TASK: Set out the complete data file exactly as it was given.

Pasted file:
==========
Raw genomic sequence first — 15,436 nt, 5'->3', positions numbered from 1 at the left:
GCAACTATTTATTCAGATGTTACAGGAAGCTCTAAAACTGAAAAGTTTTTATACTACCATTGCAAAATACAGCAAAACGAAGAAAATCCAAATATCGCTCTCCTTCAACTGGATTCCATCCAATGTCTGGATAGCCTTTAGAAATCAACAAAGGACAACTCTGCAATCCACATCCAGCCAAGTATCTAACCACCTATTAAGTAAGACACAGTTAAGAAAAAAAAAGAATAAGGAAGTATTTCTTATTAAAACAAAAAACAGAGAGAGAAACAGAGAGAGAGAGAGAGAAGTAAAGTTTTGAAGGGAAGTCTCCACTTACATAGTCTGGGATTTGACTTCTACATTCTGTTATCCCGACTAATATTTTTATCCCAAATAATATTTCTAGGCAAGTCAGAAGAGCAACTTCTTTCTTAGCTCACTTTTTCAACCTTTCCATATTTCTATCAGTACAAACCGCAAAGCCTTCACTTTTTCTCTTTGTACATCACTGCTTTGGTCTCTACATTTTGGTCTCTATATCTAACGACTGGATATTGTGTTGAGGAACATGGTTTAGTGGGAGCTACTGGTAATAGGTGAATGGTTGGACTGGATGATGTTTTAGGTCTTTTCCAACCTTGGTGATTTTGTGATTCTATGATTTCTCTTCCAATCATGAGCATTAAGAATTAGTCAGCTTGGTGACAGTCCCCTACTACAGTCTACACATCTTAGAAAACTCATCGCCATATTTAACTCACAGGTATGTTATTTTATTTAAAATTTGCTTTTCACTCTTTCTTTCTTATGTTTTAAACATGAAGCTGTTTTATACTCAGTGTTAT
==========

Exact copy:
Raw genomic sequence first — 15,436 nt, 5'->3', positions numbered from 1 at the left:
GCAACTATTTATTCAGATGTTACAGGAAGCTCTAAAACTGAAAAGTTTTTATACTACCATTGCAAAATACAGCAAAACGAAGAAAATCCAAATATCGCTCTCCTTCAACTGGATTCCATCCAATGTCTGGATAGCCTTTAGAAATCAACAAAGGACAACTCTGCAATCCACATCCAGCCAAGTATCTAACCACCTATTAAGTAAGACACAGTTAAGAAAAAAAAAGAATAAGGAAGTATTTCTTATTAAAACAAAAAACAGAGAGAGAAACAGAGAGAGAGAGAGAGAAGTAAAGTTTTGAAGGGAAGTCTCCACTTACATAGTCTGGGATTTGACTTCTACATTCTGTTATCCCGACTAATATTTTTATCCCAAATAATATTTCTAGGCAAGTCAGAAGAGCAACTTCTTTCTTAGCTCACTTTTTCAACCTTTCCATATTTCTATCAGTACAAACCGCAAAGCCTTCACTTTTTCTCTTTGTACATCACTGCTTTGGTCTCTACATTTTGGTCTCTATATCTAACGACTGGATATTGTGTTGAGGAACATGGTTTAGTGGGAGCTACTGGTAATAGGTGAATGGTTGGACTGGATGATGTTTTAGGTCTTTTCCAACCTTGGTGATTTTGTGATTCTATGATTTCTCTTCCAATCATGAGCATTAAGAATTAGTCAGCTTGGTGACAGTCCCCTACTACAGTCTACACATCTTAGAAAACTCATCGCCATATTTAACTCACAGGTATGTTATTTTATTTAAAATTTGCTTTTCACTCTTTCTTTCTTATGTTTTAAACATGAAGCTGTTTTATACTCAGTGTTAT